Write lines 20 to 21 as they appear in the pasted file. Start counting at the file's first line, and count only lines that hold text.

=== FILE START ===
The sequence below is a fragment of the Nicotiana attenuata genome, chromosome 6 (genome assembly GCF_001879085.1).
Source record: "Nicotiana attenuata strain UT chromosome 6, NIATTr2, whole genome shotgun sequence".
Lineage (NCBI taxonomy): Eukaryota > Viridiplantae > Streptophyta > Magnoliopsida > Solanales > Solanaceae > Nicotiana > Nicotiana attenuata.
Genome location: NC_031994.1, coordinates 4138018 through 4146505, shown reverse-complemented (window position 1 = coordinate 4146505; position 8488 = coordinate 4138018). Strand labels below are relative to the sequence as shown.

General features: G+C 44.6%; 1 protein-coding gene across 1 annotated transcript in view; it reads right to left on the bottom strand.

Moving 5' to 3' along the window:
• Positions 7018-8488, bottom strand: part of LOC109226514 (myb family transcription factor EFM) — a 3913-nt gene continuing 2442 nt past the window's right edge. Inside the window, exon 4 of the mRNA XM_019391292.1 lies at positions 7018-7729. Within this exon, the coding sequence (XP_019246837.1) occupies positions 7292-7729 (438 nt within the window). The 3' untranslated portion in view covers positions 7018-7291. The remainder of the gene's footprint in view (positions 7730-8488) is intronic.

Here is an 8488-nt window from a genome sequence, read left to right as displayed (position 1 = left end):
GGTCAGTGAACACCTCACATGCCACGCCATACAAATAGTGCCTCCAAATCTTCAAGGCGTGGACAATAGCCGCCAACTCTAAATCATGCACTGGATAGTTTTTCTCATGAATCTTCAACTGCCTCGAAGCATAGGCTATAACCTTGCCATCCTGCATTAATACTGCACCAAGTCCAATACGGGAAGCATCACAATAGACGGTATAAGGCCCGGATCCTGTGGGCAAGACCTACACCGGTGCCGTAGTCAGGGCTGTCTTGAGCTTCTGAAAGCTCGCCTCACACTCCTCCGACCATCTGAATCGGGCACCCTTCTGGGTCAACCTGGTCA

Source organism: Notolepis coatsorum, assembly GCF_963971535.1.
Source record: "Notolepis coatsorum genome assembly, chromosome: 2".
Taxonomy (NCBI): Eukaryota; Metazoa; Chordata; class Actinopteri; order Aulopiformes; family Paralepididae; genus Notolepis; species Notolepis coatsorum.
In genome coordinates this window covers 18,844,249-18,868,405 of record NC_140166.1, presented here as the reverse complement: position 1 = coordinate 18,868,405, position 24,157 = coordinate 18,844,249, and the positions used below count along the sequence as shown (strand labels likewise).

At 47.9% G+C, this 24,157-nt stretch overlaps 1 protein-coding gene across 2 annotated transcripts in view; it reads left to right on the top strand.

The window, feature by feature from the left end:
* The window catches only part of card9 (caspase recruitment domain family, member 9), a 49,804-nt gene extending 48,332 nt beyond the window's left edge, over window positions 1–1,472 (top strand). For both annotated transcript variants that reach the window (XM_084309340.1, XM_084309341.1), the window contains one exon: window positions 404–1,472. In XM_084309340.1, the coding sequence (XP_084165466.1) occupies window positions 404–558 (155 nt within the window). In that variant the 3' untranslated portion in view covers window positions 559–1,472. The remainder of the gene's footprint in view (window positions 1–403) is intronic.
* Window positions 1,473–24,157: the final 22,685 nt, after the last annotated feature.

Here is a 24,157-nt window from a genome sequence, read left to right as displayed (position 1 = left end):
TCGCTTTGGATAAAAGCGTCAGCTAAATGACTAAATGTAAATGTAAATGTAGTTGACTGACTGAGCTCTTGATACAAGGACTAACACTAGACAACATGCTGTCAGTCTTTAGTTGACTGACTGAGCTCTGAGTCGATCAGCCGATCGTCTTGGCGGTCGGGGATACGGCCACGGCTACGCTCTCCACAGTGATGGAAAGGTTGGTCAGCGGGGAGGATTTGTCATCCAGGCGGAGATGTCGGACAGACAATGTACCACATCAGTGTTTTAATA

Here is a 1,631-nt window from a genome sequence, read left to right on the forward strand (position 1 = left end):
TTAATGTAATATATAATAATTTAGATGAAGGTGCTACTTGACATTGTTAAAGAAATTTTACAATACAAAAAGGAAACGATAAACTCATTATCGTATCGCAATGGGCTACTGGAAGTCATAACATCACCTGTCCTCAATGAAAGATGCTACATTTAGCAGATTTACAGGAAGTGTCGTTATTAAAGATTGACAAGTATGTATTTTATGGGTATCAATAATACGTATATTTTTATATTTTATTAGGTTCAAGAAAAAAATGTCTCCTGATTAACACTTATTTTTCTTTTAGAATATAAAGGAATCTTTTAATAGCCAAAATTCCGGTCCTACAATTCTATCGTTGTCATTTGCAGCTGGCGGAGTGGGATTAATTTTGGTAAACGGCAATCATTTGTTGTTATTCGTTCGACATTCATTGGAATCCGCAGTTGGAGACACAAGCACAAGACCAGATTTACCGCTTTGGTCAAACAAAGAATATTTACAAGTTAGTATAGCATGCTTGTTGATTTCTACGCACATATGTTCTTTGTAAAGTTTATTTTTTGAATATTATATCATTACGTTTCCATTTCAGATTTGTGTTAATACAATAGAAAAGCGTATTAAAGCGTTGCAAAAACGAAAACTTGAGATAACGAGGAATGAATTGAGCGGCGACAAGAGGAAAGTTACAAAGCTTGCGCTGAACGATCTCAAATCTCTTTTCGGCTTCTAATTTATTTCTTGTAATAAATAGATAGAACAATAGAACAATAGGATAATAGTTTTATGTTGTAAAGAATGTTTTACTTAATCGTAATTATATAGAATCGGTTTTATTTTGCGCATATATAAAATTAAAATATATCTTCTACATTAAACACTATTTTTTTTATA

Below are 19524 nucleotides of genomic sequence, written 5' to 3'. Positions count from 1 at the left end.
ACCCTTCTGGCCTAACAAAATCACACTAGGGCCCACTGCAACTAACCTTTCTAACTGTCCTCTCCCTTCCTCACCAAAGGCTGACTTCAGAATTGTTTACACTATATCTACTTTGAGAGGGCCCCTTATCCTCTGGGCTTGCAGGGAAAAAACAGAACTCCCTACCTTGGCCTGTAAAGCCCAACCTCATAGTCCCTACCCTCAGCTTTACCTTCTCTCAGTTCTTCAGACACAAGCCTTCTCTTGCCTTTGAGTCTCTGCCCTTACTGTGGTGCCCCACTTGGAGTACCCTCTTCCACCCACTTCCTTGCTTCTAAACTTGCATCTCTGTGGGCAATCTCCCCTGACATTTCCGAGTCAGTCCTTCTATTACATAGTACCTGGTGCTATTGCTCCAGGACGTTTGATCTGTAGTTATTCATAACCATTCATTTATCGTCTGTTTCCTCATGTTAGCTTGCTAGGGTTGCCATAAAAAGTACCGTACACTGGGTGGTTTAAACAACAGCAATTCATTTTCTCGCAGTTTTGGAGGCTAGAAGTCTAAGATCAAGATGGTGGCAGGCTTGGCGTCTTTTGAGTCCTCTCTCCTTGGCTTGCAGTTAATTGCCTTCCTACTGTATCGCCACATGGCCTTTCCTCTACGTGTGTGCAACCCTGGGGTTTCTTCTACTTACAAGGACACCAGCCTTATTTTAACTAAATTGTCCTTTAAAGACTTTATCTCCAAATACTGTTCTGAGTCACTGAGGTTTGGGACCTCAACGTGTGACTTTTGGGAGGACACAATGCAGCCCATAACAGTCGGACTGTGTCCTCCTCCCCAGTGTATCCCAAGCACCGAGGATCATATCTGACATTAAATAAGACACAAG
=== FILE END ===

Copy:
Here is a 1,631-nt window from a genome sequence, read left to right on the forward strand (position 1 = left end):
TTAATGTAATATATAATAATTTAGATGAAGGTGCTACTTGACATTGTTAAAGAAATTTTACAATACAAAAAGGAAACGATAAACTCATTATCGTATCGCAATGGGCTACTGGAAGTCATAACATCACCTGTCCTCAATGAAAGATGCTACATTTAGCAGATTTACAGGAAGTGTCGTTATTAAAGATTGACAAGTATGTATTTTATGGGTATCAATAATACGTATATTTTTATATTTTATTAGGTTCAAGAAAAAAATGTCTCCTGATTAACACTTATTTTTCTTTTAGAATATAAAGGAATCTTTTAATAGCCAAAATTCCGGTCCTACAATTCTATCGTTGTCATTTGCAGCTGGCGGAGTGGGATTAATTTTGGTAAACGGCAATCATTTGTTGTTATTCGTTCGACATTCATTGGAATCCGCAGTTGGAGACACAAGCACAAGACCAGATTTACCGCTTTGGTCAAACAAAGAATATTTACAAGTTAGTATAGCATGCTTGTTGATTTCTACGCACATATGTTCTTTGTAAAGTTTATTTTTTGAATATTATATCATTACGTTTCCATTTCAGATTTGTGTTAATACAATAGAAAAGCGTATTAAAGCGTTGCAAAAACGAAAACTTGAGATAACGAGGAATGAATTGAGCGGCGACAAGAGGAAAGTTACAAAGCTTGCGCTGAACGATCTCAAATCTCTTTTCGGCTTCTAATTTATTTCTTGTAATAAATAGATAGAACAATAGAACAATAGGATAATAGTTTTATGTTGTAAAGAATGTTTTACTTAATCGTAATTATATAGAATCGGTTTTATTTTGCGCATATATAAAATTAAAATATATCTTCTACATTAAACACTATTTTTTTTATA